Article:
Wednesday, November 2, 2011

An Orange

I love to eat fruit. In fact, the second I hear about a nutritional program that limits my consumption of peaches, blueberries, apples and bananas, I say, "Not for me." Fruit is one of life's gifts. Handy morsels of different sizes, colors, shapes and textures, packed with flavor and nourishment. So easy to grab on the run, quenching hunger and even thirst. Nope. I would never make it one day on the fruit restrictive Atkins or Southbeach diets.

Just last August I was walking down the Ausable Road in Keene Valley, NY after a long hike up Gothics Mountain in the Adirondacks. I had run out of water and would have given up a snowfall in December for a sip of something, anything. Then I remembered I had grapes in my backpack. I pulled out the baggie full of purple delicacies and popped them in my mouth, one by one. As I bit into them, juice spurt out and trickled down my throat -- an absolute moment in heaven.

One fruit that has sadly been edited off my grocery list, however, is the orange. It's too much work. Trying to spear my thumb nails through the thick skin, picking off the excess white strings (pith), biting into the slices then wondering what to do with the seeds in the center and the sticky finger aftermath -- all too much. I forgot to mention how the juice dribbles down my chin and sometimes onto my shirt. It also leaves quite a mess on the kitchen counter. Yes, I gave up that sweet burst of orange zest in my mouth because it took too much time and effort. But, what else did I give up? First this lovely kitchen display:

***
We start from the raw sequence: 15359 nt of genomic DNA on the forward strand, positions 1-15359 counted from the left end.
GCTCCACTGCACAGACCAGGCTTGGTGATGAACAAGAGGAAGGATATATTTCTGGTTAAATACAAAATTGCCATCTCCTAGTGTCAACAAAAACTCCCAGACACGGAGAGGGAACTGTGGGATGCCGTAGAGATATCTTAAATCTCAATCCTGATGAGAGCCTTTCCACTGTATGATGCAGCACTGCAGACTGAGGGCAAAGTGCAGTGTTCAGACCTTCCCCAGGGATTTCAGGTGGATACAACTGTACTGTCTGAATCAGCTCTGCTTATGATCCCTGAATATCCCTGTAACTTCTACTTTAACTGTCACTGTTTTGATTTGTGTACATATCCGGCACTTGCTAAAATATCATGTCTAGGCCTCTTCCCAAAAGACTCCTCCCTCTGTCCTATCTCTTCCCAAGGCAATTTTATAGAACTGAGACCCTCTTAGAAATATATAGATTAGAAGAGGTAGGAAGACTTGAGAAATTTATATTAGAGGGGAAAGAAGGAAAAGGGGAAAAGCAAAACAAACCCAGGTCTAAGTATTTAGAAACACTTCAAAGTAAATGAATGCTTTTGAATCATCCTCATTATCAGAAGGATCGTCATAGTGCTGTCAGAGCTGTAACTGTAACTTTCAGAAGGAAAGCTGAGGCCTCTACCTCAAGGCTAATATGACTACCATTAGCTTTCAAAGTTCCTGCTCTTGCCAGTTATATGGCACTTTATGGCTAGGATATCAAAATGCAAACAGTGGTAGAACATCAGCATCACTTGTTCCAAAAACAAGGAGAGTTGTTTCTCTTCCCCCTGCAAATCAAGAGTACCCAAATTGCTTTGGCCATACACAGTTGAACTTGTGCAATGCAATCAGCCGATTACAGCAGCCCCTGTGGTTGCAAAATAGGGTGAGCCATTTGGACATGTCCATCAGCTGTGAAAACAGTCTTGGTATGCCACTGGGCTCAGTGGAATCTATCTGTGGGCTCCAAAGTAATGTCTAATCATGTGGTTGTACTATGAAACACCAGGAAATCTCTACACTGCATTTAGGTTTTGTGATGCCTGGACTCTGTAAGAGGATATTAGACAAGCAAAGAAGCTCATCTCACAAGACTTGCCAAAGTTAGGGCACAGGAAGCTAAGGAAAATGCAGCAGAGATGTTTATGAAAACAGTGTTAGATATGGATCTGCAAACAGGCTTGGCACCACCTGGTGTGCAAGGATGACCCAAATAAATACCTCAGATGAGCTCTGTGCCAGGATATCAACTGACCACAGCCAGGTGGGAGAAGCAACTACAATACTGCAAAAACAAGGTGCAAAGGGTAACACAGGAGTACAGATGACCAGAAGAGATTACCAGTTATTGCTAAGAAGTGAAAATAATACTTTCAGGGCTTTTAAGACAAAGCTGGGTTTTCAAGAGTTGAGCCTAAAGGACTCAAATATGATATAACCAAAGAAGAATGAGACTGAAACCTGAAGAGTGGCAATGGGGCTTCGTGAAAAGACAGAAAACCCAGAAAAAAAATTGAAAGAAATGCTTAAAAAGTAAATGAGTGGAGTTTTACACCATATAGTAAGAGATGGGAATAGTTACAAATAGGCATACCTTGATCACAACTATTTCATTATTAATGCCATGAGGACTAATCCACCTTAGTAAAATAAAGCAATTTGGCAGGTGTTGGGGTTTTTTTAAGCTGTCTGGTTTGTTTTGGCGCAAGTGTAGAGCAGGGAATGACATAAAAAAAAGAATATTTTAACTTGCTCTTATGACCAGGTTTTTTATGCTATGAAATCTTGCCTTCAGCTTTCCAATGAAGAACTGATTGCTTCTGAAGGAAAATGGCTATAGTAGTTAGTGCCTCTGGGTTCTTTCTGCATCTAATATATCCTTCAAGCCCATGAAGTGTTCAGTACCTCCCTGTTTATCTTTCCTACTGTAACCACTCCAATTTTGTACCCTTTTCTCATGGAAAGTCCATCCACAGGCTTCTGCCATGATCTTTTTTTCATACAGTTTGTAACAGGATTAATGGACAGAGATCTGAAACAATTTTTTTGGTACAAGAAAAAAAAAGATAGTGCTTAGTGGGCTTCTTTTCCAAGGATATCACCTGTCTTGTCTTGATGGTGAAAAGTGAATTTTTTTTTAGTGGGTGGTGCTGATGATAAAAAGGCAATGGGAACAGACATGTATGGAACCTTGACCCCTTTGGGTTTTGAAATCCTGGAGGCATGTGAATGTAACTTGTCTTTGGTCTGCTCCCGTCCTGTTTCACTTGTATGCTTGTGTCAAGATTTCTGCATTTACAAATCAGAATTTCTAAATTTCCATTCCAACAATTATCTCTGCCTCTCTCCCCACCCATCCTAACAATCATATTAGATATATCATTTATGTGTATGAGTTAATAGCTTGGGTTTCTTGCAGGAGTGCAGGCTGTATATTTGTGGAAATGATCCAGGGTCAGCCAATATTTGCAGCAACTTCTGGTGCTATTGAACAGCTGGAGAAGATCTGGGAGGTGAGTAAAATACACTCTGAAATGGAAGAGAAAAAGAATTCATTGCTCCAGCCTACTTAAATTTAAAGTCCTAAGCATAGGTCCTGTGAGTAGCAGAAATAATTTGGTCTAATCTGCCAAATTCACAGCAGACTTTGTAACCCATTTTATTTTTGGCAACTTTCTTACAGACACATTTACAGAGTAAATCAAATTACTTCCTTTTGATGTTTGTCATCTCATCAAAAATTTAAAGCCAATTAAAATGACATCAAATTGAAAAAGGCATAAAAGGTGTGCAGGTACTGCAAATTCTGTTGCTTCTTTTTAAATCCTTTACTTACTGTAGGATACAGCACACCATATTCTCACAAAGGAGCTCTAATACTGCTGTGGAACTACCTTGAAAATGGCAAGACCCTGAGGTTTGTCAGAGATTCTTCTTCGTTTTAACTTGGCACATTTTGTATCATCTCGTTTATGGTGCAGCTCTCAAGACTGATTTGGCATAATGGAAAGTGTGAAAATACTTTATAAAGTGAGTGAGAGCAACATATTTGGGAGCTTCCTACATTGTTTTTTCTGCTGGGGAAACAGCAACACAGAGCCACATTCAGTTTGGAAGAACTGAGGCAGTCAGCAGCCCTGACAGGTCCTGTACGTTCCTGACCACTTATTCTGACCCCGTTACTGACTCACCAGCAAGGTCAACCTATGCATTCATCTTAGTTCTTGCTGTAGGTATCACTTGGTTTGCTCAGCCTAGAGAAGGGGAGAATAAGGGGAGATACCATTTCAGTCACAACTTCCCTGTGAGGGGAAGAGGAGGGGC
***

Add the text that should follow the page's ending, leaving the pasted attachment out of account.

And the nutrients. An orange has 45mg of vitamin C, 75% of the RDA for adults -- take that colds and flu. It contains lots of other good for us stuff and is low in calories, contains no saturated fats or cholesterol, but is rich in the dietary fiber, pectin, which is very effective in helping persons with excess body weight, lose it. Oranges are also high in antioxidants, which neutralize the effects of free radicals, unstable oxygen molecules in your body, believed to cause aging and some diseases.  I'm sold. The orange is back on my grocery list. Just check out some other benefits of oranges by clicking here:

My kick back activity for the week will be to sit down with an orange each day. Take the time to peel it, put it in a bowl -- maybe one with a floral design -- savor every bite and that incredible aroma. Along with all that, I'll relish the wonders it is doing for my body. By the way, the most popular seedless oranges available in the U.S.A. are the naval and Valencia varieties. One of those will be my choice since I really don't like seeds swimming around my mouth as I try to chew the orange slice then having to spit them out before I swallow. I'll take care of the sticky orange aftermath with applejack liquid soap and warm water -- not such a bad thing.

Kick back and join me for a week, or a lifetime, of eating oranges. Stay young, stay healthy, stay fit. And I bet the extra time it takes to eat this fruit was planned just to get us roadrunners to slow down a little and enjoy the moment.

Kick Back Song of the Week:

While you pamper yourself with an orange experience, enjoy a little music. One of my favorites, Orange Colored Sky by sung by Natalie Cole:

Kick Back Book of the Week:

The Great Citrus Book by Chef Allen Susser has 38 unique recipes that include citrus fruit. It also has lots of fun facts about oranges, lemons and limes. Chef Allen is one of the inventors of New World Cuisine and owner of Chef Allen's Modern Seafood Grill in Miami, FL. Click below to see him demonstrate how to make an orange mojito and orange peppercorn:

A Little Something Extra:

I had to share this recipe for orange lemonade. It makes me want to jump into a hot summer day by a pool with this drink in my hand:


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